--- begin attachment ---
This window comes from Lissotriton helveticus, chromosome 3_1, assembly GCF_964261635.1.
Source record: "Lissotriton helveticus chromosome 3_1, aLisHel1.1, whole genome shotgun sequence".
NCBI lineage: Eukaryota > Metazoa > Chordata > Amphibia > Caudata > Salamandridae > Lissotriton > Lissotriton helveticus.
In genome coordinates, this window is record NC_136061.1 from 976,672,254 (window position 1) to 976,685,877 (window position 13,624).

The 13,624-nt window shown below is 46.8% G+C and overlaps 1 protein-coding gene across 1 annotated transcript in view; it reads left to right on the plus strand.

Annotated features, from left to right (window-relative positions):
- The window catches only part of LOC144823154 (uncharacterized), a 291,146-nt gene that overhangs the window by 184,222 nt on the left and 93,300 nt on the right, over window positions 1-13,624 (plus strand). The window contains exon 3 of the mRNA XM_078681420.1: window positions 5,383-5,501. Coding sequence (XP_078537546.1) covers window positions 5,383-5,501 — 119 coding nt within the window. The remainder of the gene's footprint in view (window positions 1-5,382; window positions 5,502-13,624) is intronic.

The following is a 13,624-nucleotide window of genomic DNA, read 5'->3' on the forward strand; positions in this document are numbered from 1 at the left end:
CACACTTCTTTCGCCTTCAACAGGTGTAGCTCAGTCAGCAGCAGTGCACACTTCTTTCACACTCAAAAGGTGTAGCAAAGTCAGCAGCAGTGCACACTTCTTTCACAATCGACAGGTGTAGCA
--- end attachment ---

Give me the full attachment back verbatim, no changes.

This window comes from Lissotriton helveticus, chromosome 3_1, assembly GCF_964261635.1.
Source record: "Lissotriton helveticus chromosome 3_1, aLisHel1.1, whole genome shotgun sequence".
NCBI lineage: Eukaryota > Metazoa > Chordata > Amphibia > Caudata > Salamandridae > Lissotriton > Lissotriton helveticus.
In genome coordinates, this window is record NC_136061.1 from 976,672,254 (window position 1) to 976,685,877 (window position 13,624).

The 13,624-nt window shown below is 46.8% G+C and overlaps 1 protein-coding gene across 1 annotated transcript in view; it reads left to right on the plus strand.

Annotated features, from left to right (window-relative positions):
- The window catches only part of LOC144823154 (uncharacterized), a 291,146-nt gene that overhangs the window by 184,222 nt on the left and 93,300 nt on the right, over window positions 1-13,624 (plus strand). The window contains exon 3 of the mRNA XM_078681420.1: window positions 5,383-5,501. Coding sequence (XP_078537546.1) covers window positions 5,383-5,501 — 119 coding nt within the window. The remainder of the gene's footprint in view (window positions 1-5,382; window positions 5,502-13,624) is intronic.

The following is a 13,624-nucleotide window of genomic DNA, read 5'->3' on the forward strand; positions in this document are numbered from 1 at the left end:
CACACTTCTTTCGCCTTCAACAGGTGTAGCTCAGTCAGCAGCAGTGCACACTTCTTTCACACTCAAAAGGTGTAGCAAAGTCAGCAGCAGTGCACACTTCTTTCACAATCGACAGGTGTAGCA